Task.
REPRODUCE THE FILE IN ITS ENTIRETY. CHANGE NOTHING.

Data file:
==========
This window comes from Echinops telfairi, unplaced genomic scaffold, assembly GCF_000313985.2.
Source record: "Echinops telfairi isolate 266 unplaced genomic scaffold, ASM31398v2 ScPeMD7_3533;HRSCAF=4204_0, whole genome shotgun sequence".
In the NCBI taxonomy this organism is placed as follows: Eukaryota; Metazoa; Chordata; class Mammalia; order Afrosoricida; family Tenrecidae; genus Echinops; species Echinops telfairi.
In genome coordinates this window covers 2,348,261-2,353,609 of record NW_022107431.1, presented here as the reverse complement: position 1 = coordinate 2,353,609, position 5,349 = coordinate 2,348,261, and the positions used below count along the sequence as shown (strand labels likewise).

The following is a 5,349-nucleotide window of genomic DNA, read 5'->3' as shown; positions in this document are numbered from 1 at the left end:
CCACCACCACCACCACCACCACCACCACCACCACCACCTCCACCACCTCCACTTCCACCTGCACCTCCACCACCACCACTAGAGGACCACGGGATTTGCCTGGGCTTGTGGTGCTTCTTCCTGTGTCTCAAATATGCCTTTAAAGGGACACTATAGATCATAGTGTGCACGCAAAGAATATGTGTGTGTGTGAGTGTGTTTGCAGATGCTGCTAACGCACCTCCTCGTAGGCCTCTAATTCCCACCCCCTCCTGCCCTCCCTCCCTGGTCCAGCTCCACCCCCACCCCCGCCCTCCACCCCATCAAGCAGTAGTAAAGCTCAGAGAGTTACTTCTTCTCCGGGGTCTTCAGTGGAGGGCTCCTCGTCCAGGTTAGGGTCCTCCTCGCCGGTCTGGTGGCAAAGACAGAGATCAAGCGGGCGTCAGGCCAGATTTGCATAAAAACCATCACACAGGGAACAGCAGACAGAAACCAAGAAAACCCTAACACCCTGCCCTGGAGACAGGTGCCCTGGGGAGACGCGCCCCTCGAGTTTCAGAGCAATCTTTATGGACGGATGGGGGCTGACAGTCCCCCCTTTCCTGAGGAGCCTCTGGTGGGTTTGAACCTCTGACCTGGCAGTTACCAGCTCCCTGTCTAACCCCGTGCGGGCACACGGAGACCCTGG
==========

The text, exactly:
This window comes from Echinops telfairi, unplaced genomic scaffold, assembly GCF_000313985.2.
Source record: "Echinops telfairi isolate 266 unplaced genomic scaffold, ASM31398v2 ScPeMD7_3533;HRSCAF=4204_0, whole genome shotgun sequence".
In the NCBI taxonomy this organism is placed as follows: Eukaryota; Metazoa; Chordata; class Mammalia; order Afrosoricida; family Tenrecidae; genus Echinops; species Echinops telfairi.
In genome coordinates this window covers 2,348,261-2,353,609 of record NW_022107431.1, presented here as the reverse complement: position 1 = coordinate 2,353,609, position 5,349 = coordinate 2,348,261, and the positions used below count along the sequence as shown (strand labels likewise).

The following is a 5,349-nucleotide window of genomic DNA, read 5'->3' as shown; positions in this document are numbered from 1 at the left end:
CCACCACCACCACCACCACCACCACCACCACCACCACCTCCACCACCTCCACTTCCACCTGCACCTCCACCACCACCACTAGAGGACCACGGGATTTGCCTGGGCTTGTGGTGCTTCTTCCTGTGTCTCAAATATGCCTTTAAAGGGACACTATAGATCATAGTGTGCACGCAAAGAATATGTGTGTGTGTGAGTGTGTTTGCAGATGCTGCTAACGCACCTCCTCGTAGGCCTCTAATTCCCACCCCCTCCTGCCCTCCCTCCCTGGTCCAGCTCCACCCCCACCCCCGCCCTCCACCCCATCAAGCAGTAGTAAAGCTCAGAGAGTTACTTCTTCTCCGGGGTCTTCAGTGGAGGGCTCCTCGTCCAGGTTAGGGTCCTCCTCGCCGGTCTGGTGGCAAAGACAGAGATCAAGCGGGCGTCAGGCCAGATTTGCATAAAAACCATCACACAGGGAACAGCAGACAGAAACCAAGAAAACCCTAACACCCTGCCCTGGAGACAGGTGCCCTGGGGAGACGCGCCCCTCGAGTTTCAGAGCAATCTTTATGGACGGATGGGGGCTGACAGTCCCCCCTTTCCTGAGGAGCCTCTGGTGGGTTTGAACCTCTGACCTGGCAGTTACCAGCTCCCTGTCTAACCCCGTGCGGGCACACGGAGACCCTGG